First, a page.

Reply
  12. rtah100

    I drove from Devon to Turin for a morning meeting (with an unexpected bonus lunch) rather than fly. My colleague flew but I could not face bring herded through environments and stood/seated next to other humans I could not control. I preferred to take my chances with the matrix of six different sets of national quarantine rules and live off bulk bought croissants and bananas for 2,000 miles. Subsequently the case studies of Irish and Vietnamese air travel cases were published….

    Reply
  13. Upstater

    Back in September, my locality was under 1% for months. At the same time Aruba opened for tourists from the northeastern US, providing you had a negative PCR test in the past 72 hours or taking one on arrival and quarantining until results). Late fall is a particularly dismal season in upstate NY, so we booked award tickets on American Airlines through Charlotte for this week. MISTAKE #1.

    Well, now local positive rates are over 6% and nationally they are a moonshot.

    The flight from Charlotte had a 1.5 hour delay at the gate, AFTER fully boarding. There were 2 guys in front of us who brought their Starbucks cups on board and proceeded to have many, many unmasked cell phone calls. The coffee was either stone cold or empty. I asked the flight attendant to ask them to mask up and she made a general announcement. They were now below the nose maskers.

    It is a 3.5 hour flight. Half way through I personally asked the guys to maskmup. MISTAKE #2. One then went whining to the flight attendant saying I was “bothering” him, playing the role of victims. She came and offered to reseat me (we were in first class).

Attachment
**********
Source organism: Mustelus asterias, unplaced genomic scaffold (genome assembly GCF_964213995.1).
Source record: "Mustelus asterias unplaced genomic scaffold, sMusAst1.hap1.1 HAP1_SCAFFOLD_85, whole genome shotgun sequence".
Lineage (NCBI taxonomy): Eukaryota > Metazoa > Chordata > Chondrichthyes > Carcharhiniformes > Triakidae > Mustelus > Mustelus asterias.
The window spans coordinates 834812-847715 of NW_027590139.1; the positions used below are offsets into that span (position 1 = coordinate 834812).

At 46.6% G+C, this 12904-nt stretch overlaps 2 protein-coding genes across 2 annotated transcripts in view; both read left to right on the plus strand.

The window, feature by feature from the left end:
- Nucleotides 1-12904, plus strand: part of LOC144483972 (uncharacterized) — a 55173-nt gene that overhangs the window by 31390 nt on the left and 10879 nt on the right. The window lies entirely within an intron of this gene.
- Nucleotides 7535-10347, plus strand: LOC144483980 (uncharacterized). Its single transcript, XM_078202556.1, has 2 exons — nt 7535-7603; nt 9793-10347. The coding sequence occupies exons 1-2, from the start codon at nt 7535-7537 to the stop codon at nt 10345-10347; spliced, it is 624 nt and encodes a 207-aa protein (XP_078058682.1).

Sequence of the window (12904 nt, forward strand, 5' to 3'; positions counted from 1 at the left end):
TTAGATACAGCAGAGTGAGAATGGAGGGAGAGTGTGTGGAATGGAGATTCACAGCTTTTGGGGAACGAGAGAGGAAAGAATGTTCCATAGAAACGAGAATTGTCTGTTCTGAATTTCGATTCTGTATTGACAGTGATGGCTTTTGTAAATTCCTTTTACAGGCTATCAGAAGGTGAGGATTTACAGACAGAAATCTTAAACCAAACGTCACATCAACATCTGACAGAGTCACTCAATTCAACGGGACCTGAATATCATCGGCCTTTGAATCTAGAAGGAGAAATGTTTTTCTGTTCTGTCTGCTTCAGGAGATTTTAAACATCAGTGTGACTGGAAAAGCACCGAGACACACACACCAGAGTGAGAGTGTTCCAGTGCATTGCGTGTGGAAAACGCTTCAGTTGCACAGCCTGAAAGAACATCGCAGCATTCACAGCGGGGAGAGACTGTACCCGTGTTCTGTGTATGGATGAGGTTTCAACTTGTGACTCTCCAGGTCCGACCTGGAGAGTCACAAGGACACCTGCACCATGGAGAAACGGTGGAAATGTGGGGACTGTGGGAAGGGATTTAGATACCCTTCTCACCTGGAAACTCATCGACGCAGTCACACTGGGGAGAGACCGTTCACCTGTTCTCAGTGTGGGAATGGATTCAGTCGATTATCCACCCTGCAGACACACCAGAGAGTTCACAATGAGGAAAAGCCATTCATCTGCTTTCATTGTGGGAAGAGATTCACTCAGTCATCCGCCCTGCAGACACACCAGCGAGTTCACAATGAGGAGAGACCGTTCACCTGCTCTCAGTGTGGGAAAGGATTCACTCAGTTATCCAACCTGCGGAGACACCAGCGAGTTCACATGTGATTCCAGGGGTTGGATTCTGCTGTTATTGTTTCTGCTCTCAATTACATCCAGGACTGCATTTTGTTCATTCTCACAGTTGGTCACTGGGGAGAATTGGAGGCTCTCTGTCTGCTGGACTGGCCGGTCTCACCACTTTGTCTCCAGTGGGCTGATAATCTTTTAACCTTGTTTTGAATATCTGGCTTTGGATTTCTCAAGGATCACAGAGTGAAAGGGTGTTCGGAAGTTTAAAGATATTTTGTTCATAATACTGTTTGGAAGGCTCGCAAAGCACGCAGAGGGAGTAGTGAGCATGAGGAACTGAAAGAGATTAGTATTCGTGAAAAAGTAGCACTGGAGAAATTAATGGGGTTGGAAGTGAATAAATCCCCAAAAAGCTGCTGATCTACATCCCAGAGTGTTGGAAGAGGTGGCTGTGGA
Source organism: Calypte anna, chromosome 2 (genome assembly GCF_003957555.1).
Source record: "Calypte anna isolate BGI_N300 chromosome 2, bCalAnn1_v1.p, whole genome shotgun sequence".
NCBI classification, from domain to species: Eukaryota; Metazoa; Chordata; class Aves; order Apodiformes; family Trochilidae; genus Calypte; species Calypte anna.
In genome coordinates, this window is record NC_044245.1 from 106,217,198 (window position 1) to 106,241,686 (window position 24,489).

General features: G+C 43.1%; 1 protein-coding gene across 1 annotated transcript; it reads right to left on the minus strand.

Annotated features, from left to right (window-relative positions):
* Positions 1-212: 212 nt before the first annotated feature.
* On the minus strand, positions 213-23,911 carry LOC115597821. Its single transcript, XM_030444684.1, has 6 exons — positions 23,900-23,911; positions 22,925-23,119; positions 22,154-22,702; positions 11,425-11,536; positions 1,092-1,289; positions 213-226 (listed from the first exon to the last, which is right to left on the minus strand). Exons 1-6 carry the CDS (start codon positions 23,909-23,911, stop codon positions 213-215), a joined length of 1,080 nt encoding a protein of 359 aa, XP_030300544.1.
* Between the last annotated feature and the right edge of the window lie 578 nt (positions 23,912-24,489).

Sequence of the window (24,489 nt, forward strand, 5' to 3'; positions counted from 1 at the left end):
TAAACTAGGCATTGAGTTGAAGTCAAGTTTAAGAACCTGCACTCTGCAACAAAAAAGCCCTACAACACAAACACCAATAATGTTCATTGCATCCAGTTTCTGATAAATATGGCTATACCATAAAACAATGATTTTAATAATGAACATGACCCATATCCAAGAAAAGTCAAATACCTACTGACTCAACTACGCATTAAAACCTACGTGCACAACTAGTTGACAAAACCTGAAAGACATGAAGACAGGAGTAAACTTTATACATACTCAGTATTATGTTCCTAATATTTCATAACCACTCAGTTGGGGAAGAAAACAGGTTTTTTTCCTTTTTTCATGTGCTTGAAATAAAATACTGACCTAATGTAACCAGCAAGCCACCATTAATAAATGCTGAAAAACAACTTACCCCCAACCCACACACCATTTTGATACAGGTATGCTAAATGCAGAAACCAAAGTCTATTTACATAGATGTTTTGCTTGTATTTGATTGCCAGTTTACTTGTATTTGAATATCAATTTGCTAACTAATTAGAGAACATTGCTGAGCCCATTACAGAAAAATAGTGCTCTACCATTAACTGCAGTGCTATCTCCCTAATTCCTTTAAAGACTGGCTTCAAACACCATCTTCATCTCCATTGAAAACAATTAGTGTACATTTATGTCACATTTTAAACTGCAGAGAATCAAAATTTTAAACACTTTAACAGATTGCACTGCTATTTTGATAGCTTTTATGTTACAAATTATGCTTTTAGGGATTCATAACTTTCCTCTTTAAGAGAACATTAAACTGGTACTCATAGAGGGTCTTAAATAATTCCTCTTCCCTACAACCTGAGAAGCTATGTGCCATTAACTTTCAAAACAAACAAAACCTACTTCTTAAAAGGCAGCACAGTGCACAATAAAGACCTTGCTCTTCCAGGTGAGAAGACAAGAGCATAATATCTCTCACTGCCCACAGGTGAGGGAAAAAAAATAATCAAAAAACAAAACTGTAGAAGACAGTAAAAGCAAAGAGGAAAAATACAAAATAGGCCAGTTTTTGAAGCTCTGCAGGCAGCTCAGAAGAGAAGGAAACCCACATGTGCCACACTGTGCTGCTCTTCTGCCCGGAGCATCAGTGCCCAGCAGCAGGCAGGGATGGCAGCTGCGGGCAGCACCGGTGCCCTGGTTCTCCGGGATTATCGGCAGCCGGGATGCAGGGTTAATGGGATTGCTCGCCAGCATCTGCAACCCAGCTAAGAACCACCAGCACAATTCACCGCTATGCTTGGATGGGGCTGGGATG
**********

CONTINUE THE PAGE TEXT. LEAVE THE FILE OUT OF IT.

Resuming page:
When we arrived in Aruba, I told the AH to get rid of his Biden-Harris hoodie and get a MAGA hat and wear a Trump mask on his chin.

    DON’T FLY.

    Reply
    1. drumlin woodchuckles

      The following might be an interesting bit of social performance satire . . . . carry hundreds of MAGA hats around with you and give one to every no-masker you see.

      But don’t do this if you aren’t strong enough and trained enough to knock someone unconscious within one or two seconds. Because someone will get belligerent enough to require such treatment, and if you can’t dish it out, don’t put yourself in a position to risk taking it.

      Reply
  14. Wukchumni

    I’ve been Jong’ian since 9/11 with just 3 domestic flights under my belt-and the claim is that I was merely training for Covid.

    Can’t really miss something you don’t do, can you?

    Reply
  15. Stephen The Tech Critic

    I noticed that PlutoniumKun touches on this a bit in his comment above, but let me state this more clearly:

    The big problem with this analysis is that it’s focused on the *individual*. “What is *my* risk of getting COVID-19 on the airplane?” This kind of thinking essentially ascribes equal weight to an incidence transmission no matter who “I” got it from. If instead the analysis consider the risk to the *collective*, then we must acknowledge that some incidents of transmission are much more consequential than others.